Though results of the grain sorghum OVT won’t be available until later this fall, it is already apparent that sorghum will be a good rotation crop for some growers, Gunter says.

“Some of the varieties in our OVT test program were planted in a double-crop situation and sorghum in these plots is doing well. For growers who don’t want to go back to beans again, sorghum should do well. It may also be a good fit on land with high nematode populations — nematodes don’t seem to like sorghum as much as they do other crops,” Gunter adds.

One of the few problems with grain sorghum production this year has been with grasses like signalgrass and Texas and fall panicum. There are plenty of herbicides available to manage grass in sorghum, but it does take some timely application, Gunter says.

He adds that the inputs for grain sorghum are lower because the crop requires less nitrogen than corn, for example. There is no technology fee for grain sorghum, but varieties are available from well known companies like Pioneer, DeKalb and Southern States.

Variety tests at the Pee Dee Station are being conducted in both full-season and double-crop situations and sorghum seems to be doing well in both, Gunter says.

The crop has a lower water requirement, which can also be a risk reducer, he says.

In both North and South Carolina much of the sorghum planted in 2012 went on soil that historically doesn’t produce yields as high as more fertile ground. Sorghum tends to do well in sandy soil, as long as it’s not too sandy, the Clemson specialist adds.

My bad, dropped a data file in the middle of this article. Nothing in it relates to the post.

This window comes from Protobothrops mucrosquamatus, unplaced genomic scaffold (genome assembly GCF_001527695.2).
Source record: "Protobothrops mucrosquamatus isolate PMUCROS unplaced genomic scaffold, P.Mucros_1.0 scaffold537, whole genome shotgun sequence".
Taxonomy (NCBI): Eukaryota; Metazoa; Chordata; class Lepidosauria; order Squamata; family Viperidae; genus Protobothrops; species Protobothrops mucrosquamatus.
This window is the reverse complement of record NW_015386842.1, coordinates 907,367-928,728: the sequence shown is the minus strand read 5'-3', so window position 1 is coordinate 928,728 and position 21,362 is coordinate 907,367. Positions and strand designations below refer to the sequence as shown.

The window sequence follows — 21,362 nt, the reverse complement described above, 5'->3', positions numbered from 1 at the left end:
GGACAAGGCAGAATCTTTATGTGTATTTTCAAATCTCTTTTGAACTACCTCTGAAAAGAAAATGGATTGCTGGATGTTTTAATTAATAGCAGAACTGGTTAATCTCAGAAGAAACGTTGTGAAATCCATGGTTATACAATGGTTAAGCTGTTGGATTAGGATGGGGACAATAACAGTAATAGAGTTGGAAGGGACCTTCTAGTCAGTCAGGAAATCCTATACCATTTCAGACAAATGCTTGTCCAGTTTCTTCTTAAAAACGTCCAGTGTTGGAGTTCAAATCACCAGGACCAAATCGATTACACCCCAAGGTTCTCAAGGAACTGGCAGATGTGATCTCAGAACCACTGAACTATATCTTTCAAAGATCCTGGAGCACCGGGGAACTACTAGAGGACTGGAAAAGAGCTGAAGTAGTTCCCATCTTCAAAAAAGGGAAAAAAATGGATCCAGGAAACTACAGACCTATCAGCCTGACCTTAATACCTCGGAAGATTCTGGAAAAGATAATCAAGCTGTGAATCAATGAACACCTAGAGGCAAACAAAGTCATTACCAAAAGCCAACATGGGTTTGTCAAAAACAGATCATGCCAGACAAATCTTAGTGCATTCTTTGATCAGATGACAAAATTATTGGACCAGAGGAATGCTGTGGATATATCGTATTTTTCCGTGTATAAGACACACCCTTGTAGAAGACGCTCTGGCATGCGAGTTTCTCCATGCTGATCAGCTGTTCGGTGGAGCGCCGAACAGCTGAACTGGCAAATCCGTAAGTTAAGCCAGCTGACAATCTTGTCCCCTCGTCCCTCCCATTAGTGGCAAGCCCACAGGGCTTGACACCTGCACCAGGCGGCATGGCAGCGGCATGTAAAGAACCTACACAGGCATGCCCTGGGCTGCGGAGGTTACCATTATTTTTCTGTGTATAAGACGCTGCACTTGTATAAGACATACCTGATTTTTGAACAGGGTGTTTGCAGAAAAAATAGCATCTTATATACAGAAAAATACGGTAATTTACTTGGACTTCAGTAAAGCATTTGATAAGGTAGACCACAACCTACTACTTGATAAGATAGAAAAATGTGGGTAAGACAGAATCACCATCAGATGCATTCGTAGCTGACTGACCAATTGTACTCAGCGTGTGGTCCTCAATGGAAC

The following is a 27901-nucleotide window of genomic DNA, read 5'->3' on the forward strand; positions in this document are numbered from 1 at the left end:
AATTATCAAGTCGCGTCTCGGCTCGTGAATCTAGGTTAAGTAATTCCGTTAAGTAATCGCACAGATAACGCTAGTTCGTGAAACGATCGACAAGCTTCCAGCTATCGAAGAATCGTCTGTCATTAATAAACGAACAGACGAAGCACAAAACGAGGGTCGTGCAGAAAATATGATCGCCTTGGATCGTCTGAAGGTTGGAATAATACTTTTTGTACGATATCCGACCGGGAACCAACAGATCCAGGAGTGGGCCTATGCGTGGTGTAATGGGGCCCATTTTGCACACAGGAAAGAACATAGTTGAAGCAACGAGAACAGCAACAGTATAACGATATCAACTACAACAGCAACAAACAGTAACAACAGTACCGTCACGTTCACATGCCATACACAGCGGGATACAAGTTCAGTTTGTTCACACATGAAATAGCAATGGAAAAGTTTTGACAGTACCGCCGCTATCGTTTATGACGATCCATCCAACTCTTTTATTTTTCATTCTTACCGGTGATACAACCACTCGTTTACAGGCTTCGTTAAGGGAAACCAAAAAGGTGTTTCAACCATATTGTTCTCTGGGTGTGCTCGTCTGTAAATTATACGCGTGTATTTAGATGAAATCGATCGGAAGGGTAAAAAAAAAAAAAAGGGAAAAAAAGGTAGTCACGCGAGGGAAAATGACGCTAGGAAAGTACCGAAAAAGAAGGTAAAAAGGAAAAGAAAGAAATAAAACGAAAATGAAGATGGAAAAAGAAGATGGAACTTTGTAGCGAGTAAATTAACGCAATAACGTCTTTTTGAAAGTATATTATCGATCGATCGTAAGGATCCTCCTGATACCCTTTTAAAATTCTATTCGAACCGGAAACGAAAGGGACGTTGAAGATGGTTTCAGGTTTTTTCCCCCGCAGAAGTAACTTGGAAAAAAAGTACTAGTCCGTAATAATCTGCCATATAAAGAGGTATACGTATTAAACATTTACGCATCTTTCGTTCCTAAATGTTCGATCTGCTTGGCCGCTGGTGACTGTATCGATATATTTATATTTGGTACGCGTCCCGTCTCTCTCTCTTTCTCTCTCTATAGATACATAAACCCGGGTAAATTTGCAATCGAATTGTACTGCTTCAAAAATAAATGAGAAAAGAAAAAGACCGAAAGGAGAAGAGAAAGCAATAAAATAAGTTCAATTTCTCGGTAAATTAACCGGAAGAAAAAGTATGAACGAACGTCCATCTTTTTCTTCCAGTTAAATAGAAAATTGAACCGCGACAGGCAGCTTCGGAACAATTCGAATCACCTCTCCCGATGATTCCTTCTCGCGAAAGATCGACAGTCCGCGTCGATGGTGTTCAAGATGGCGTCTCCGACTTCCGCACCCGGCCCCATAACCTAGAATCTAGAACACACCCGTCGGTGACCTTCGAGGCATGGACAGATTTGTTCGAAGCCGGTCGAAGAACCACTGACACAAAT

Another niche area for grain sorghum in the Upper Southeast is on farms on which grain crops are traditionally damaged by deer.

Though birds, especially migratory birds, can be a big problem with grain sorghum, deer don’t seem to prefer it over native vegetation and definitely not over other grain crops.

How much acreage will increase from 2012 to 2013 in the Carolinas likely will be determined by the acceptance of the grain for feeding chickens and turkey.

If high corn prices continue to force livestock producers to look for other, less expensive, sources of feed, then demand for sorghum may increase significantly.

Where the sorghum acres will come from may be a tough situation. Replacing $18 an acre beans in a double-crop will not likely be an option for most growers.